The bones of the Da Vinci apartments burned to ash and rubble yesterday. The DV, part of developer Geoff Palmer's hideous and anti-urban Renaissance Collection, will be 1.3 million square feet and take up an entire, freeway-side city block when it's inevitably finished (an untouched section will open in January and Palmer intends to rebuild the rest, probably with a nice wad of insurance money in his pocket). The Da Vinci and Palmer's other buildings are bad for Downtown—they're fortresses with skybridges that kill street-level activity and cloister residents away in their marble-countered units, plus they're really ugly—and there's been a fair amount of delight in the aftermath of the fire (including from us). Couple that with the federal arson investigation that's about to get underway and people are suddenly wondering if this was a crime of aesthetic passion.
We would be pretty shocked if some design nerd had burned down the Da Vinci, but the building's awful design is a big part of why it burned so spectacularly. The Da Vinci will have 526 apartments spread out across its city block, with 1,000 parking spaces (and a bit of retail space, but those rarely fill up in Palmer's buildings). And like the rest of the Renaissance Collection, it's short: seven stories. Developers like to build to seven stories because that's as high as they can generally go with a wood frame, which is cheaper than a steel frame. (The DV had five wooden floors above two concrete ones.)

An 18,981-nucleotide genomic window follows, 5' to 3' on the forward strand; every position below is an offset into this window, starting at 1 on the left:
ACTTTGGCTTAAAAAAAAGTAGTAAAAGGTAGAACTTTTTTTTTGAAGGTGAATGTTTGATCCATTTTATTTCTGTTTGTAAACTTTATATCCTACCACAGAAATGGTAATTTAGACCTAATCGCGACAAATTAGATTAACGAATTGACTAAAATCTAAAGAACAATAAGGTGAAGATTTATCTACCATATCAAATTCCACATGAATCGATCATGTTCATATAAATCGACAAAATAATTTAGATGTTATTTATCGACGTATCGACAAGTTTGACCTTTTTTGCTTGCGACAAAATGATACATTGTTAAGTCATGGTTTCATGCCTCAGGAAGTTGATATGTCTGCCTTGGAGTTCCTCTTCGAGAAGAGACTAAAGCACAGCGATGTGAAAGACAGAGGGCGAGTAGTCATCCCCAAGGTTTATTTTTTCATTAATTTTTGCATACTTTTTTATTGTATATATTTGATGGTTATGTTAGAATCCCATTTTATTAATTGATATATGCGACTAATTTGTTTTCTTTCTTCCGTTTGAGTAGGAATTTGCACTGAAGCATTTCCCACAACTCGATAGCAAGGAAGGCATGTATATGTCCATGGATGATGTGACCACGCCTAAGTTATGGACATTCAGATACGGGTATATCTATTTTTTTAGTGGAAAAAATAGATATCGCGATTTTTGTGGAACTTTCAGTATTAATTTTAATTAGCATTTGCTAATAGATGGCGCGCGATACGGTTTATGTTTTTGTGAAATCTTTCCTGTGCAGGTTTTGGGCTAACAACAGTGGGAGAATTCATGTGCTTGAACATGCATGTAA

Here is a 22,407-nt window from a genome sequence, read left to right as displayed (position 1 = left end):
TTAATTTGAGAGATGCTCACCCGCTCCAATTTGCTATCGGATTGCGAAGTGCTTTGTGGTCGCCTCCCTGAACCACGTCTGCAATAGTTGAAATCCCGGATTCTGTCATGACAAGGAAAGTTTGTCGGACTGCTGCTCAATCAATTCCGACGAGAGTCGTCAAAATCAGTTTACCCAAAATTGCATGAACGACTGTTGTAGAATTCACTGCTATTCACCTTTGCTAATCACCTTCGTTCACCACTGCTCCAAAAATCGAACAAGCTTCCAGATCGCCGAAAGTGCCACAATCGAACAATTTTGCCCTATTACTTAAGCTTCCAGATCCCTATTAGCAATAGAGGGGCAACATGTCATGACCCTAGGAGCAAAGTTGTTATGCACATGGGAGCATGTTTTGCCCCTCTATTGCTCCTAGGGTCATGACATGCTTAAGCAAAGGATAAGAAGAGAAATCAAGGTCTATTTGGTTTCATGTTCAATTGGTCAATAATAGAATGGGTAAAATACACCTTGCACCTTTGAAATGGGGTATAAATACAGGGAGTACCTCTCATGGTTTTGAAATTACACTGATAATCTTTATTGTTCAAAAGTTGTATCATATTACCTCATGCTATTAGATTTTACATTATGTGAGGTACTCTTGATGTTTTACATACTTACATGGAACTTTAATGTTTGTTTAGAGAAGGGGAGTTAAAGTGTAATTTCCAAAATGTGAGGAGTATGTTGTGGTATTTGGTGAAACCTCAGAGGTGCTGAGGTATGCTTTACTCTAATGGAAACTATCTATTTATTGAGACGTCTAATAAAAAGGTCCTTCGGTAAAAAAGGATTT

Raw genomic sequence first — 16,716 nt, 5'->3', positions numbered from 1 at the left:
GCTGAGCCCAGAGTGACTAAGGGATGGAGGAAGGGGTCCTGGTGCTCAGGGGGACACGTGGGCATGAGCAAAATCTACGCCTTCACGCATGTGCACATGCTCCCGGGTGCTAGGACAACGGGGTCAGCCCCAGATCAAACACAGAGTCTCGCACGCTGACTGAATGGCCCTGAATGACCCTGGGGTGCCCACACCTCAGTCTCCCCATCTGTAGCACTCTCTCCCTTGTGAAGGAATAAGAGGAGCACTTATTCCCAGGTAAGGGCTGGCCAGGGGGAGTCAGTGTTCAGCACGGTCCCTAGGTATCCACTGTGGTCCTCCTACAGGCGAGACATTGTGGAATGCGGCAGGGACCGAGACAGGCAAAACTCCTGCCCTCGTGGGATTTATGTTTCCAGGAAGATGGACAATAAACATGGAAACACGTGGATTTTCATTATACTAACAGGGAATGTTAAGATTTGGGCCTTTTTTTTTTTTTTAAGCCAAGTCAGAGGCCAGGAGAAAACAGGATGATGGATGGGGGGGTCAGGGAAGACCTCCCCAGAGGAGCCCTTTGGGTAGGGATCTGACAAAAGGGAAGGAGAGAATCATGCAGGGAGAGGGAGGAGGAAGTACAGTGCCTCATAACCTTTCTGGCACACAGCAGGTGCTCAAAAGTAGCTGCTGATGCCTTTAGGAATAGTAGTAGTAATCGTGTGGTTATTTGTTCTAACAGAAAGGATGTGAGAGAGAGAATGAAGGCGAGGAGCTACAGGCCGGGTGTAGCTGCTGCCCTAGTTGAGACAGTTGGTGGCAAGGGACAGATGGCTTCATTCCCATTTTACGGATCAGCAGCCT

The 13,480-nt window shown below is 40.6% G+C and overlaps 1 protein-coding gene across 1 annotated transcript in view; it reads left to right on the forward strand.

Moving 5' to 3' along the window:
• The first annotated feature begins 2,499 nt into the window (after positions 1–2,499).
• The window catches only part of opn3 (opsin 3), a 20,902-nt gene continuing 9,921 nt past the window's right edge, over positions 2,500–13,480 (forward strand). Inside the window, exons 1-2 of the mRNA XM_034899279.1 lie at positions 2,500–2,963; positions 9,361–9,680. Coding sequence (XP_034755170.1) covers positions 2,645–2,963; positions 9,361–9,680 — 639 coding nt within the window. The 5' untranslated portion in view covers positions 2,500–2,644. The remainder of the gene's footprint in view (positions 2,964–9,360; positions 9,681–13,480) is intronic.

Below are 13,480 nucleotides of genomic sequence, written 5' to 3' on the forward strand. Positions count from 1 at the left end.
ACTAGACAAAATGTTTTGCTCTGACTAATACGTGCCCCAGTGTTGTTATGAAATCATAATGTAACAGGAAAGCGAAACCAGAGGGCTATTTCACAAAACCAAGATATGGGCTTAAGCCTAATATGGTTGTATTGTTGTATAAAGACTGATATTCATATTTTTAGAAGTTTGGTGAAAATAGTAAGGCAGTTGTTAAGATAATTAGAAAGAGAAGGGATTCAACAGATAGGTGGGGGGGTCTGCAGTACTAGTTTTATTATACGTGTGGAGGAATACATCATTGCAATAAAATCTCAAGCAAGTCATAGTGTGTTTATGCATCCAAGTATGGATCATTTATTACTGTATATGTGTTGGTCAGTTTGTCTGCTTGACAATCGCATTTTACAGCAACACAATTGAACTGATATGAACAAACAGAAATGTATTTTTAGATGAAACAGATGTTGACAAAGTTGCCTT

But that kind of mid-rise development, if allowed to spread too widely, could seriously hobble the revitalization that's been going on Downtown over the last decade. Shorter buildings don't take advantage of the little available space in the neighborhood, which means they won't be able to handle its rapid growth. City Councilmember Jose Huizar called last year for a ban on buildings under seven stories in parts of Downtown; his spokesperson explained that short buidlings are "not getting maximum efficiency out of the space. And then they're around for decades."
Or else they go up in an inferno so hot it melts freeway signs, damages city buildings, and accidentally warms the homeless people your skybridges are meant to keep you from ever having to acknowledge. "When you got that bare wood. It burns. It burns good," as one fire captain said.
· Terrible Fauxtalian Fortress Lost in Spectacular Downtown Fire [Curbed LA]
· The Past and Future of Downtown's Burnt Da Vinci Apartments [Curbed LA]
· Councilmember Wants to Halt Low-Rise Building in South Park [Curbed LA]